• -  Different combination of drugs used in 2020 for black rhino reduced induction time
  • -  A triangular punch was used in 2020 to create notches as opposed to the time-consuming clamps and scalpel method used in 2019
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Other notable events during this year’s operations include:

On the 25th October SSPU rangers reported that a lone black rhino cow, a 2019 calf of approximately 18 months was badly injured on Arda. The decision was made that day to translocate this individual to the old rhino bomas located on Sango the following day using a crate and truck lent to the SVC by the Malilangwe Trust.

It is worth noting that this calf had lost her mother earlier in the year to a snare and had since linked up with her older sibling. Originally located on Sango, this family unit had ranged far from their usual territory over the course of several months. In early October SSPU rangers reported injuries on the 2019 calf, likely attacked by lion. The vets were consulted but the wounds appeared superficial. At this point the calf was still under the protection of her sister. Whilst she was of an appropriate age to be notched, it was decided not to risk separating the sisters.

On the 26th October the calf was darted, notched, treated and moved. Sadly, she died the next day. A post-mortem was carried out by Dr. Jacqueline La Grange-Mostert, and vet consensus was that she died due to toxic shock from extensive injuries caused by another rhino.

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  • Intombi/2241’s 2018 calf, a two-year-old bull, has been a concern for some time having lost condition since leaving its mother due to the arrival of her 2020 calf. SSPU rangers had also noticed and photographed a white fungus growing on the anal region of this animal. The calf was assessed by the vets on foot a few days before the decision to dart and notch was made. On 22nd October, during the darting process it was clear that this individual was unable to run properly, mis-stepping in both hind legs and showing significant muscle reduction. He was successfully notched and footage of his gait was sent to Dr. Chris Foggin for further analysis. Dr. Foggin surmised the calf could be suffering from a spinal lesion (due to trauma caused by a territorial bull or its own mother), a viral infection or an abscess. The future of Intombi/2241’s 2018 calf is uncertain as he is unlikely to be able to defend himself adequately in conflicts with other bulls. SSPU rangers continue to monitor and observe the progress of this calf.
  • There was a clear male biased sex ratio present in the black rhino D class calves that were notched in this year’s operations. Of the 22 black rhinos notched, 15 of these were male and only 7 were female. In the wider population, the sex ratio for that age bracket is 0.6 females to 1 male. The current adult sex ratio is close to equal at 0.94 females to 1 male, and the ratio is similar for the E class calves. As these D class calves mature, incidences of male-male aggression and male-female harassment may increase. There was already some evidence of this on female calves notched this year. The next step is to investigate historical patterns of male to female ratios in the SVC black rhino population and to ascertain the sex of younger calves in the A to C class category. This will help to determine if this is a recurring pattern or a phenomenon that will eventually balance out.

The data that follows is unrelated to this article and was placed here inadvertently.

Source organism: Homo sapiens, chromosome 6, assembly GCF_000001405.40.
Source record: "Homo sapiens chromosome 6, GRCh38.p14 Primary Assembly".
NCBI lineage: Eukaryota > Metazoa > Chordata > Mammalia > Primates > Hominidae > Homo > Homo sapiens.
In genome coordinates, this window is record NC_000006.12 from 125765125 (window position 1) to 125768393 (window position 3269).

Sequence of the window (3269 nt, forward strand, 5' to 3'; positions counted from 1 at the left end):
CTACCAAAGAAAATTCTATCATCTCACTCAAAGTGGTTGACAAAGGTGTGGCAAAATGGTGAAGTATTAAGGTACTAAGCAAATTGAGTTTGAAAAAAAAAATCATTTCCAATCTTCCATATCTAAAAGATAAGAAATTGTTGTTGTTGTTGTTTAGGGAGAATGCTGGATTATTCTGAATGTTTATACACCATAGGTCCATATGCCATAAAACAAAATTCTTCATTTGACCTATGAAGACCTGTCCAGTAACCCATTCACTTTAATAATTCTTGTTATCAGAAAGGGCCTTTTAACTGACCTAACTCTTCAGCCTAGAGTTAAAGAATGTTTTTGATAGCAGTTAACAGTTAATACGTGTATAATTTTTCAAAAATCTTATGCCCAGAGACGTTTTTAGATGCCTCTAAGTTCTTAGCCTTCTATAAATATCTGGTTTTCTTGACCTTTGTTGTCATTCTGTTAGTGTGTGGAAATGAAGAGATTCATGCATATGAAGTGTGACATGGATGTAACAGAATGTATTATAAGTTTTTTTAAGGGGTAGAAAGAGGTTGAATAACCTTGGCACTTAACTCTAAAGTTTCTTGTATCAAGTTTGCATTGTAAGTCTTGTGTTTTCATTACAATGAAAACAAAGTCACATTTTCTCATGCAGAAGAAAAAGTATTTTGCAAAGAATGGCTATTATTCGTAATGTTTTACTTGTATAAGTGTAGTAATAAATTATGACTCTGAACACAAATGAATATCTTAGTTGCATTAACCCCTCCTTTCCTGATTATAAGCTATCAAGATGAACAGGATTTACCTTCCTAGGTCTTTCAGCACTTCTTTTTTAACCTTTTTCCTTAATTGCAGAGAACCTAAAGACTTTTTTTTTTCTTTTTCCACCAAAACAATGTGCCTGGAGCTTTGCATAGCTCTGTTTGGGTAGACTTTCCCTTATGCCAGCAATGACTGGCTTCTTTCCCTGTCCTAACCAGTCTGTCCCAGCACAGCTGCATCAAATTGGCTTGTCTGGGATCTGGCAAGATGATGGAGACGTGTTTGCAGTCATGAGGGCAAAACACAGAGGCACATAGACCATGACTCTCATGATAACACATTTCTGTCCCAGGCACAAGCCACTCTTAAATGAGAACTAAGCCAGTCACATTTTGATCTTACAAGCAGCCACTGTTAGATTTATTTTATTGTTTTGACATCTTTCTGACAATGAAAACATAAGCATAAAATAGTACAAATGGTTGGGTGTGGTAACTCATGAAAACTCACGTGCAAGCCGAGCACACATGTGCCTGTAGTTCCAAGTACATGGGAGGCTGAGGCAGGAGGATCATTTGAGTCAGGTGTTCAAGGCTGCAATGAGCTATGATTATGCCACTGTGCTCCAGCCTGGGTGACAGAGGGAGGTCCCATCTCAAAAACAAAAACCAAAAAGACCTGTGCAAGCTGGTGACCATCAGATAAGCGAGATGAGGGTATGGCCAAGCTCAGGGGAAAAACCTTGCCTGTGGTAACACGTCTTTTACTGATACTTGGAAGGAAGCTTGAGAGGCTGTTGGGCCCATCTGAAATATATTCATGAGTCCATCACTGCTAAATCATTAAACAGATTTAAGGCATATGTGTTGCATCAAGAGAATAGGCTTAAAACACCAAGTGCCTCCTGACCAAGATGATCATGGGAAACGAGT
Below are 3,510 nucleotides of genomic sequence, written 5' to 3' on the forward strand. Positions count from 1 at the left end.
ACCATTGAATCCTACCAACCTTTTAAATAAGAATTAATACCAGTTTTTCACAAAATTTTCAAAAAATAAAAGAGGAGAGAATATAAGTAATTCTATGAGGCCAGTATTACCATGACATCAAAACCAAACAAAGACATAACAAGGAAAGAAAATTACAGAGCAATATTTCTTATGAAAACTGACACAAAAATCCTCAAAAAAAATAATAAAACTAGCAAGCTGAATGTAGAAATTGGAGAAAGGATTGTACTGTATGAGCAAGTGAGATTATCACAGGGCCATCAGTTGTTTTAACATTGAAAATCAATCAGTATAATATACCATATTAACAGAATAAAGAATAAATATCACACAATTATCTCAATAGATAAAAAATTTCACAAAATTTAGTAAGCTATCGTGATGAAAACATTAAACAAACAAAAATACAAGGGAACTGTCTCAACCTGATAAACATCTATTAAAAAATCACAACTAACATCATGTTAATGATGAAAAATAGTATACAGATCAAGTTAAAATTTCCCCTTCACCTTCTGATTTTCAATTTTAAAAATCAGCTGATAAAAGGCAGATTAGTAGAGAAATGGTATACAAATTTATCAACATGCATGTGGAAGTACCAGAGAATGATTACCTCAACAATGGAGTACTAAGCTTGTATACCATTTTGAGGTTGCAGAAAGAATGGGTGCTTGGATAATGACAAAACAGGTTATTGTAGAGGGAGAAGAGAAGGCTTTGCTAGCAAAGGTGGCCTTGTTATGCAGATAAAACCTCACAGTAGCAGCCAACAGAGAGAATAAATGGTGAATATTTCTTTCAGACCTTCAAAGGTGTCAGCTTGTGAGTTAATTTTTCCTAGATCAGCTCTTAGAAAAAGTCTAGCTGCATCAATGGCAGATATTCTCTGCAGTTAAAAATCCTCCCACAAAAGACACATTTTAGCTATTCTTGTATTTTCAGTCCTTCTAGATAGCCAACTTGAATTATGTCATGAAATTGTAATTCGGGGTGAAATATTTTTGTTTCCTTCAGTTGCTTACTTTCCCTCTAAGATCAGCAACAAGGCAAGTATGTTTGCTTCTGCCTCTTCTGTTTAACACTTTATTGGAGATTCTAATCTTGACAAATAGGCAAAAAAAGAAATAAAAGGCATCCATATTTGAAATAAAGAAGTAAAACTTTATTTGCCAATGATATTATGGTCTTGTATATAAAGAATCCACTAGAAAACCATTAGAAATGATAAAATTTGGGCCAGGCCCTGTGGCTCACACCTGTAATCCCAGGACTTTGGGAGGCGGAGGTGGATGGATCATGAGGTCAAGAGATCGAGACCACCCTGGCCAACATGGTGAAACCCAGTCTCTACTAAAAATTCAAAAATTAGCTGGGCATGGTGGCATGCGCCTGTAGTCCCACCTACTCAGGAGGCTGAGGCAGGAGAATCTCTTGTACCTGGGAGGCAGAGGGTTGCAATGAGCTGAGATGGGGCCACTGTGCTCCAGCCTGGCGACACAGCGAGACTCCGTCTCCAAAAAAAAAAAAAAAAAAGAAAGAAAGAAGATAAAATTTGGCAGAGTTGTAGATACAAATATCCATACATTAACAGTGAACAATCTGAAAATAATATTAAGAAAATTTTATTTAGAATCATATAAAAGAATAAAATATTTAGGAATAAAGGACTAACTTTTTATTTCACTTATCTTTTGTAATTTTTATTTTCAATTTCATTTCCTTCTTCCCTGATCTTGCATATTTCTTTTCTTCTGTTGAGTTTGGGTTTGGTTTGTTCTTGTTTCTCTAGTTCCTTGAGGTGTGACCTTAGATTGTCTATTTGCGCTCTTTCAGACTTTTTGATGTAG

• The SVC would like to extend its sincere thanks to AWMC for their professionalism and efficiency and to the SVC SSPU rangers and ATS who worked tirelessly to find ‘clean’ rhino. The SVC would like to thank ZPWMA for their support and to both Zimbabwe Government Wildlife vets for their contribution. The SVC would like to thank Mr. Nicholas Duncan for taking the time to attend the rhino notching operations and for organising the auctioning of rhino names in order to raise funds for SARF, of which the SVC SSPU unit is a significant benefactor, which is gratefully appreciated. The SVC would like to thank all those that donated through the purchase of a rhino name, including Nia, Lynn and Will, Pat, Emily, Heather, Greg, Mark, Jenny, Steve, Mike, Syd, Rob, Lin Barrie and the Robson family. Finally, the SVC would like to thank the Malilangwe Trust for responding without hesitation to help in an emergency situation by loaning a crate and truck for the transport of a wounded rhino.
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Have a lasting impact. Your donation helps us in protecting our wildlife by supporting the endangered Black and White Rhino, as well as the upcoming 1000 elephant translocation project. Watch this space for impending updates!